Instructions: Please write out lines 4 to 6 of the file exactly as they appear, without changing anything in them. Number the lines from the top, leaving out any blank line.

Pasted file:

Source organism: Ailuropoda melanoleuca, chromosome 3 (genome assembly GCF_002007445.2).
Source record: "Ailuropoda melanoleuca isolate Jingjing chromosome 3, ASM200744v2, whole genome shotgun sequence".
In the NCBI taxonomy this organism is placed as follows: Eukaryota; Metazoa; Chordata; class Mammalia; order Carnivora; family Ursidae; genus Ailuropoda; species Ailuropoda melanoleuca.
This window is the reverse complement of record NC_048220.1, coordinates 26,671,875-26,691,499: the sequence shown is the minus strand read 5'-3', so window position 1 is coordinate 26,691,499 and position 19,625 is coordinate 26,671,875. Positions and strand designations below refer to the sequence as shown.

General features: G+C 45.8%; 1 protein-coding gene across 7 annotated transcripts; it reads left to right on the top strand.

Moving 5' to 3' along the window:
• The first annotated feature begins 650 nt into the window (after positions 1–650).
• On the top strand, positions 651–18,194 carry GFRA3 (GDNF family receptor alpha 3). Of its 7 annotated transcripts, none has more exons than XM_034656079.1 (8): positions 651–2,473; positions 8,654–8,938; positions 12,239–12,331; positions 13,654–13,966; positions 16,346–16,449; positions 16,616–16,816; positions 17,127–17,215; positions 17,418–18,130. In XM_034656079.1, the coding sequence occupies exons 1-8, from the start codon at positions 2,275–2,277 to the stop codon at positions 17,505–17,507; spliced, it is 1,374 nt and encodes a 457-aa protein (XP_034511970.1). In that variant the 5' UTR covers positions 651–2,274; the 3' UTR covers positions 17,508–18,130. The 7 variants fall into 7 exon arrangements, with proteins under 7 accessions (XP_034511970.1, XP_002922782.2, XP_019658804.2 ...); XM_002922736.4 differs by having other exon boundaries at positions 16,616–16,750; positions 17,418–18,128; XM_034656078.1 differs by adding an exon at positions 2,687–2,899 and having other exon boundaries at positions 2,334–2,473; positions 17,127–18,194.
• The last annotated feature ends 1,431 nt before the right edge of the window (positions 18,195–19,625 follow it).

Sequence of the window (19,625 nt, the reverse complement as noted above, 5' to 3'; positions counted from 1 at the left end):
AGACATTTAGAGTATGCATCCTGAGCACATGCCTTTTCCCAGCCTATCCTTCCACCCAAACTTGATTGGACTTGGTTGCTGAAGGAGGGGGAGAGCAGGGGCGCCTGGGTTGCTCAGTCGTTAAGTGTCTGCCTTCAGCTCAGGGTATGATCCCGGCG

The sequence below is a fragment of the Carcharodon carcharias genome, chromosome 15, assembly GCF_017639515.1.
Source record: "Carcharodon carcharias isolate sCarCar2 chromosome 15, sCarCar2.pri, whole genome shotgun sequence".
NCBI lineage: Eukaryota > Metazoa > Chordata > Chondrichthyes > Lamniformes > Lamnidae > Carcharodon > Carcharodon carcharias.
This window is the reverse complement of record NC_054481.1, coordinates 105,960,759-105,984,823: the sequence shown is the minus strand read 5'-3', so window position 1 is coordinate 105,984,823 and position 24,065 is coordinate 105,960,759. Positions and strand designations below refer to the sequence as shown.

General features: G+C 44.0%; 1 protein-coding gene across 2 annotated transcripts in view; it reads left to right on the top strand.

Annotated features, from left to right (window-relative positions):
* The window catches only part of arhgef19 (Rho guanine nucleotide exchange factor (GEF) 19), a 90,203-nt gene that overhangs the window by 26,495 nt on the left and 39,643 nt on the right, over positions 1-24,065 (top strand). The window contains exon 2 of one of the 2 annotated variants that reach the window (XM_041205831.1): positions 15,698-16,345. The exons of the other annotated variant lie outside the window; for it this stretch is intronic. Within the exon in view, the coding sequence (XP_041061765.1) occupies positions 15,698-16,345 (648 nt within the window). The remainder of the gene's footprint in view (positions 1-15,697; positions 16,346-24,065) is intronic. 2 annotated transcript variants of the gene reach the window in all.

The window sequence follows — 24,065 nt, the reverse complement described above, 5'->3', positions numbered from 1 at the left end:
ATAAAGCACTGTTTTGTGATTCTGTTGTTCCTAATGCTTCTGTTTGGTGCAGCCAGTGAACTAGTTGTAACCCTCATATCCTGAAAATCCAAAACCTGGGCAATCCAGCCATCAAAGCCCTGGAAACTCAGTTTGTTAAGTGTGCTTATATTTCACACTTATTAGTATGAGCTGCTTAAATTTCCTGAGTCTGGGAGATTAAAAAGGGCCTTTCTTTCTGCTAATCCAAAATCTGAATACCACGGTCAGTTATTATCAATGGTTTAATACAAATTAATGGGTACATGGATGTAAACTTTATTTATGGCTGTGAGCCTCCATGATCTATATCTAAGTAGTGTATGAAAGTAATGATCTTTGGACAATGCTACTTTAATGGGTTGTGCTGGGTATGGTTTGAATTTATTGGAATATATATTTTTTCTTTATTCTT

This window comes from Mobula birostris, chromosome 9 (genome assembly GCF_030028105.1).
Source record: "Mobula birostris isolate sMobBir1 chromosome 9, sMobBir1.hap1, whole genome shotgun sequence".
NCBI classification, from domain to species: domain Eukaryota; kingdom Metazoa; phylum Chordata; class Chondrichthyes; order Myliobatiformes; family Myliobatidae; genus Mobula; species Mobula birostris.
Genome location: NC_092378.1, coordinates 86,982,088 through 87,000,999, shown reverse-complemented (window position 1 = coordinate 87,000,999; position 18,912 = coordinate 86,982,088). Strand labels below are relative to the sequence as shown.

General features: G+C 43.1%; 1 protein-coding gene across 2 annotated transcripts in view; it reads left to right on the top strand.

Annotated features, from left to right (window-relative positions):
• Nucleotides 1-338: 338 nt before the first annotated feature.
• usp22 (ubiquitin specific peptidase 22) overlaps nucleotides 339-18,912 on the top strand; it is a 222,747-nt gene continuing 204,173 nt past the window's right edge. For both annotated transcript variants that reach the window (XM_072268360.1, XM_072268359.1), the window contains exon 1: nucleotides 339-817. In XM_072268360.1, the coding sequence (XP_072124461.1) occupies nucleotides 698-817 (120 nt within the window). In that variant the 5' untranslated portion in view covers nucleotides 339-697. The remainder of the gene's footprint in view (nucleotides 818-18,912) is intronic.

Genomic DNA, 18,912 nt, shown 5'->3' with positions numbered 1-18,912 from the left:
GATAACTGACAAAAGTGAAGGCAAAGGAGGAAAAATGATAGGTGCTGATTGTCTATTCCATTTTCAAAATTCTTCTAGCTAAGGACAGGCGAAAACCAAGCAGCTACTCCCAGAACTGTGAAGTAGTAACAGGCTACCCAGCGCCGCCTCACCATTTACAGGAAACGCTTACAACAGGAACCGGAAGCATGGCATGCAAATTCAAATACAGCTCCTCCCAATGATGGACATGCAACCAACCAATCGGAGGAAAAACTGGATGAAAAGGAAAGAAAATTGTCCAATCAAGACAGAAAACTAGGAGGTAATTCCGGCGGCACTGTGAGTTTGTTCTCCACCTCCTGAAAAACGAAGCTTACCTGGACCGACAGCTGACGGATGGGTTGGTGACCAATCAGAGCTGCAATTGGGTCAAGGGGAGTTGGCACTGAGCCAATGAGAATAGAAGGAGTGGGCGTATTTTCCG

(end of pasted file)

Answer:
This window is the reverse complement of record NC_048220.1, coordinates 26,671,875-26,691,499: the sequence shown is the minus strand read 5'-3', so window position 1 is coordinate 26,691,499 and position 19,625 is coordinate 26,671,875. Positions and strand designations below refer to the sequence as shown.

General features: G+C 45.8%; 1 protein-coding gene across 7 annotated transcripts; it reads left to right on the top strand.

Moving 5' to 3' along the window: